As booze spend has transferred from hospitality to grocery, brands have looked to capitalise with a raft of spinoffs and sub-brands. The successful ones boost profit margins and reinvigorate categories – but there are pitfalls too. So what’s the secret to creating a spinoff that hits the right notes?

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Social distancing seems to have escaped Britain’s booze brands. While shoppers for the past 16 months have been staying six feet apart, alcohol sectors have, in contrast, been mingling and merging. Suppliers are increasingly moving beyond their core territories as they seek to keep up with fast-moving trends.

Since January 2021 alone, alcopops veteran Hooch has added spirits – and so has Kopparberg (again). Taylor’s Port has launched posh RTDs, while Asahi and Bud Light have jumped on the hard seltzer trend.

So why is this proving such a popular trend? And what marks out a successful spinoff from a failure?

Given the events of the past year, it’s no wonder booze brands are looking to shake things up. Amid the woes of the on-trade and travel retail, grocery has become an ever more competitive – and important – area of the market. This year’s Britain’s Biggest Alcohol Brands shows the top 100 have added a collective £2.34bn to their value in retail. More than 70 saw double-digit growth or higher, while just 12 declined [NielsenIQ 52 w/e 15 May 2021] as at-home drinking became the norm for much of the pandemic.

Click for a rundown of the 100 biggest alcohol brands in Britain

Now, with the UK’s hospitality industry reopened and summer at its height, a thick wedge of sales looks certain to shift back to the on-trade. But brands are hoping to maintain success in grocery by broadening their portfolios, suggests Tom Smith, marketing director at Accolade Wines.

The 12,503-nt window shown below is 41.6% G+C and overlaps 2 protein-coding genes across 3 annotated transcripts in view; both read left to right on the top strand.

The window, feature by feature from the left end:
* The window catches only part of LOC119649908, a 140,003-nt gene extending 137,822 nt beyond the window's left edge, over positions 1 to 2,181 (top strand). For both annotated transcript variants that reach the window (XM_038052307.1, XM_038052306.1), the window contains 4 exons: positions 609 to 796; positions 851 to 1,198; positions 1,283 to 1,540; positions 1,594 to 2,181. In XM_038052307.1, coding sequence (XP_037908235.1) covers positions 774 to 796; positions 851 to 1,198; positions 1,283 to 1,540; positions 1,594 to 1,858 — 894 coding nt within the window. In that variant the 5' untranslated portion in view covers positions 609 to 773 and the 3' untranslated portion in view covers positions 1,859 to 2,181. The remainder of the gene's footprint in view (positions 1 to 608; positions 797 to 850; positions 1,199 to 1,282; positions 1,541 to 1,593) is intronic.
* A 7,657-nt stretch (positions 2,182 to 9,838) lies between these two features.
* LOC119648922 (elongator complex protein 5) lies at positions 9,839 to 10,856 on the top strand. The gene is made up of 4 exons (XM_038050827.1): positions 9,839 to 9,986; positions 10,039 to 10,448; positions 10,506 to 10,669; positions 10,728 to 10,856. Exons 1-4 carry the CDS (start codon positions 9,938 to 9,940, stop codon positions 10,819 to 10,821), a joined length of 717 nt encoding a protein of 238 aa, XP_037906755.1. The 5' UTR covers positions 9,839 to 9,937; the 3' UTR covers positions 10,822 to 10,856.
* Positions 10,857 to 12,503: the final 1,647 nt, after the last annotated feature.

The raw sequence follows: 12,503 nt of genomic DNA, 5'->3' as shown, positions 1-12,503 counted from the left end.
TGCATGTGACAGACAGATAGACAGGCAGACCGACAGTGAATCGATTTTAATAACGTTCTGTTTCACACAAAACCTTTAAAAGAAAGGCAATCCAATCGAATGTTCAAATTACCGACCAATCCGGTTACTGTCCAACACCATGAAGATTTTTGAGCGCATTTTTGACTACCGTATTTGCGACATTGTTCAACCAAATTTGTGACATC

Spinoffs can get a brand in front of a new audience and expand the number of occasions it plays in, he says. They also act as a recruitment tool for the brand’s native category – like the Rosé Seltzer range Accolade added to Echo Falls last August, for example. “By diversifying, it will help that specific [brand], but ultimately we want to bring people back into the wine category.”

Plus, with suppliers eager to recoup losses from on-trade shutdowns, the right spinoff can be effective in boosting profit margins, according to Chris Ellis, former Pernod Ricard commercial director and founder of consultancy Barhatch & Box.

“Wine and beer are both terrible from a profit point of view and, to a degree, so is cider,” he says. In some ways, that can be addressed with new variants. Ellis notes that brewers and winemakers are “trying to grow premium”. But they are still aware “the golden goose is sitting in other categories”. And the real golden goose is spirits.

In March, the Financial Times reported that “global sales of tequila, vodka and liqueurs outperformed the broader alcohol market last year, as housebound consumers took to sipping high-end spirits and mixing their own cocktails”. That was certainly evident in the UK retail market, where shoppers spent an extra £566.8m on spirits [NielsenIQ 52 w/e 5 September 2020].

“The spirits market has been in structural growth for the past five to 10 years, very much driven by craft and premium,” says Ellis. “Value has grown faster than volume, so not only is the market in growth but supplier profitability is really strong.”

Which explains why spirits suppliers aren’t exploring the beer and wine markets, but the likes of Hooch and Kopparberg have pivoted into hard liquor.

  • Premium lagers have smashed it: San Miguel, Stella and Budweiser have added a combined £275m in extra value – and that’s without mentioning the strong performances put in by Heineken (up £76.9m) and Peroni (up £54.8m).
  • A new breed of wine brands are tearing their way up the rankings by luring in coveted younger shoppers: Treasury Wine Estates’ 19 Crimes and Jam Shed both made strong gains, up 158.6% (£50.5m) and 151.6% (£27.3m) respectively – the second and third-largest gains in percentage terms in this entire report.
  • Spirits surged: Gordon’s and Smirnoff added a combined £201.8m between them. Flavoured vodka brand JJ Whitley, meanwhile, added £48.1m, growing 226.8% – the largest gain in the top 100 in percentage terms.
  • Some mainstream wine brands failed to cash in on the growth. Cono Sur, Lindeman’s, Oxford Landing and Echo Falls all saw sales fall. So too did the list’s only perry, Lambrini, which was recently offloaded by Halewood to Accolade Wines.
  • Russian Standard suffered the worst value loss in this list, a drop of £37.4m, after owner Roust took the brand back in house from distributor William Grant and repositioned it as a more premium spirit.

Hard seltzer

Hard seltzer is proving another attractive area for innovation. While nowhere near as large as the £5bn-plus UK spirits market, it is growing fast. Take-home sales in the UK hit £11.8m last year and suppliers are betting on the fledgling category to replicate its US success.